In 1981 He started at London’s Royal Academy of Dramatic Art on scholarship. He graduated from the seven-term course in 1983 and began to work in the theatre. By 1986 he was in the Royal Shakespeare Company and had appeared in his first film, Caravaggio. Over the next decade he built his CV with roles on stage, on film and on British TV. (It was about at this time that he changed his first name to the Irish spelling “Sean”.)

Then came Richard Sharpe, Bernard Cornwall’s rogue who brought Bean to world-wide attention. He played the character in 16 episodes as the riffle man crossed Europe and Asia in his iconic (and sometimes tattered) red coat and boots.

Bean is equally comfortable in the role of hero or villain and he usually plays something in between. Alas he often ends up dead at the end of a movie.  (Besides Sharpe I’m not sure that I can think of a Bean role that DIDN’T end in a death scene). There’s even a YouTube video devoted to Sean Bean’s Death  Scenes. He can also slip easily from classical or modern roles. Like wise fantasy or realistic. Give him an oversized shield or sword and he’s in a sci-fi epic, give him a flannel shirt and he disappears into the role of Kyle, a loving, supportive husband in North Country.  (Oh! he doesn’t die in North  Country! Yeah for him!)

Besides Sharpe,  you’ll know him as Boromir from Peter Jackson’s epic Lord of the Rings trilogy and more recently as Ned Stark in Game of Thrones.  (And of course you’ll remember that I featured him last year in my first month-long Secondary Character Saturday series for his roles as Boromir, Stark, Odysseus, &  Ian Howe.)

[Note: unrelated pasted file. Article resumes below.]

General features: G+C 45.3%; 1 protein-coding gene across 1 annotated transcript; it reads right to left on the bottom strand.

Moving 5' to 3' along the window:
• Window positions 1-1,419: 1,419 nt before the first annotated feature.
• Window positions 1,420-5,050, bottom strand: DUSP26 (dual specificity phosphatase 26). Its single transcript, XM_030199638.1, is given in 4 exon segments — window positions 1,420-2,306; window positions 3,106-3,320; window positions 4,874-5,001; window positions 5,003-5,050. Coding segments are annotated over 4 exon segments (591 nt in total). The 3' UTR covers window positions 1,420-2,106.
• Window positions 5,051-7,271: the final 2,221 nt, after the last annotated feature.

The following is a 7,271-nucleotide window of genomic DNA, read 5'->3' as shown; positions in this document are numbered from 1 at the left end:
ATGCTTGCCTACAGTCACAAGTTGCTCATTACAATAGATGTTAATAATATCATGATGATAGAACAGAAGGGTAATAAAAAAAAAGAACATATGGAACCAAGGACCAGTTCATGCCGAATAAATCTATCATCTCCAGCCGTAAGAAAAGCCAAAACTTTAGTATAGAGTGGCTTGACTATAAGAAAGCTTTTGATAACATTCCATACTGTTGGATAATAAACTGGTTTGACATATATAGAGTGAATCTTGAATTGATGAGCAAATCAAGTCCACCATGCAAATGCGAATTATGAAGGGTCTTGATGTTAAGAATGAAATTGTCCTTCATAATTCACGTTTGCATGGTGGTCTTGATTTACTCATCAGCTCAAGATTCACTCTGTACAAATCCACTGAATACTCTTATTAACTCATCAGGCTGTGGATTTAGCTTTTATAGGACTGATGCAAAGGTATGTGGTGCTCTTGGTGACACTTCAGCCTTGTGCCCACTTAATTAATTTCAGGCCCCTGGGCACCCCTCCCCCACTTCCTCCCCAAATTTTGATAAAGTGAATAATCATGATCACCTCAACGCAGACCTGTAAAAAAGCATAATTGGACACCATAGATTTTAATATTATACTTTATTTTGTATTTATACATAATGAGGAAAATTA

I think the Sean Bean role I’m most looking forward to is his take on Macbeth in the upcoming Enemy of Man (which is in post production.)

[Image courtesy www.poptower.com]

[Image courtesy www.poptower.com]


Richard III is at it again!

Baltimore Shakespeare Factory Richard III promotional coaster. *

Baltimore Shakespeare Factory Richard III promotional coaster features the King’s crest and a White Boar, his symbol. *

Everybody’s favorite Shakespearian villain is haunting the streets of Baltimore again. This time at Baltimore Shakespeare Factory’s indoor performance space, The Great Hall Theatre at St. Mary’s on Roland Ave.

The Factory presents the Bard’s works as they were originally presented:

  • Universal lighting
  • Minimal sets
  • Music period to the time
  • Cross gender casting
  • And actors taking on multiple roles.

Given The Great Hall’s thrust stage and the the fact that they keep the lights up it is no wonder that as an audience you feel very engaged in the play. The players can see YOU as much as you can see them, and when Richard cracks some scheme or Elizabeth pleads to the heavens for mercy… they are talking to you.